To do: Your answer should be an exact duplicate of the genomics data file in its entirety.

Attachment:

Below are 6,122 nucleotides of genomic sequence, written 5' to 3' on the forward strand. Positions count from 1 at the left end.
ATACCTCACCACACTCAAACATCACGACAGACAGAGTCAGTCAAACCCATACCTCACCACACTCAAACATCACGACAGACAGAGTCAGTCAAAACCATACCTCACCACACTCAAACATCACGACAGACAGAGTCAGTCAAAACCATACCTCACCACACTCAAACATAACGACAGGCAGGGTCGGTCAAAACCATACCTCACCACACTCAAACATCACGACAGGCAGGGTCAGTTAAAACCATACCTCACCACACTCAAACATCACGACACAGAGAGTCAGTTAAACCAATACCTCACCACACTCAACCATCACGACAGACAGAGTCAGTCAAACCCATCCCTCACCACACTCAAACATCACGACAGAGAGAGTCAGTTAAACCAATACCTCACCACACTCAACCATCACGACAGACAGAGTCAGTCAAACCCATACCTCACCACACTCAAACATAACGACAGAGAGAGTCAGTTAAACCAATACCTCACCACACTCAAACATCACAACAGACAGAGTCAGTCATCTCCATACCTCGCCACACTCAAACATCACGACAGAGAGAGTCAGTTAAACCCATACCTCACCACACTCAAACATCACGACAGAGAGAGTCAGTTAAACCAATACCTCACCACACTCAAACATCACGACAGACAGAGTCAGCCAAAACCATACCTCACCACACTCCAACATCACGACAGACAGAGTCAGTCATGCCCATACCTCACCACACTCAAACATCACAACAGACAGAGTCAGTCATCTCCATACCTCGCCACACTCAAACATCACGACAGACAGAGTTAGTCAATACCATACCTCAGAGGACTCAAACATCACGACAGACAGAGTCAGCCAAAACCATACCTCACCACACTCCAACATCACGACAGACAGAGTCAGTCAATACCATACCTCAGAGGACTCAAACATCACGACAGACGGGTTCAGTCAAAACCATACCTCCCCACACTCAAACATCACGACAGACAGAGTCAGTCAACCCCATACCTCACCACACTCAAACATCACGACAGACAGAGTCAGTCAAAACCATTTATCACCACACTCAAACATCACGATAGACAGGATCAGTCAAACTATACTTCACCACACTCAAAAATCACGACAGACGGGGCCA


Below are 6,122 nucleotides of genomic sequence, written 5' to 3' on the forward strand. Positions count from 1 at the left end.
ATACCTCACCACACTCAAACATCACGACAGACAGAGTCAGTCAAACCCATACCTCACCACACTCAAACATCACGACAGACAGAGTCAGTCAAAACCATACCTCACCACACTCAAACATCACGACAGACAGAGTCAGTCAAAACCATACCTCACCACACTCAAACATAACGACAGGCAGGGTCGGTCAAAACCATACCTCACCACACTCAAACATCACGACAGGCAGGGTCAGTTAAAACCATACCTCACCACACTCAAACATCACGACACAGAGAGTCAGTTAAACCAATACCTCACCACACTCAACCATCACGACAGACAGAGTCAGTCAAACCCATCCCTCACCACACTCAAACATCACGACAGAGAGAGTCAGTTAAACCAATACCTCACCACACTCAACCATCACGACAGACAGAGTCAGTCAAACCCATACCTCACCACACTCAAACATAACGACAGAGAGAGTCAGTTAAACCAATACCTCACCACACTCAAACATCACAACAGACAGAGTCAGTCATCTCCATACCTCGCCACACTCAAACATCACGACAGAGAGAGTCAGTTAAACCCATACCTCACCACACTCAAACATCACGACAGAGAGAGTCAGTTAAACCAATACCTCACCACACTCAAACATCACGACAGACAGAGTCAGCCAAAACCATACCTCACCACACTCCAACATCACGACAGACAGAGTCAGTCATGCCCATACCTCACCACACTCAAACATCACAACAGACAGAGTCAGTCATCTCCATACCTCGCCACACTCAAACATCACGACAGACAGAGTTAGTCAATACCATACCTCAGAGGACTCAAACATCACGACAGACAGAGTCAGCCAAAACCATACCTCACCACACTCCAACATCACGACAGACAGAGTCAGTCAATACCATACCTCAGAGGACTCAAACATCACGACAGACGGGTTCAGTCAAAACCATACCTCCCCACACTCAAACATCACGACAGACAGAGTCAGTCAACCCCATACCTCACCACACTCAAACATCACGACAGACAGAGTCAGTCAAAACCATTTATCACCACACTCAAACATCACGATAGACAGGATCAGTCAAACTATACTTCACCACACTCAAAAATCACGACAGACGGGGCCA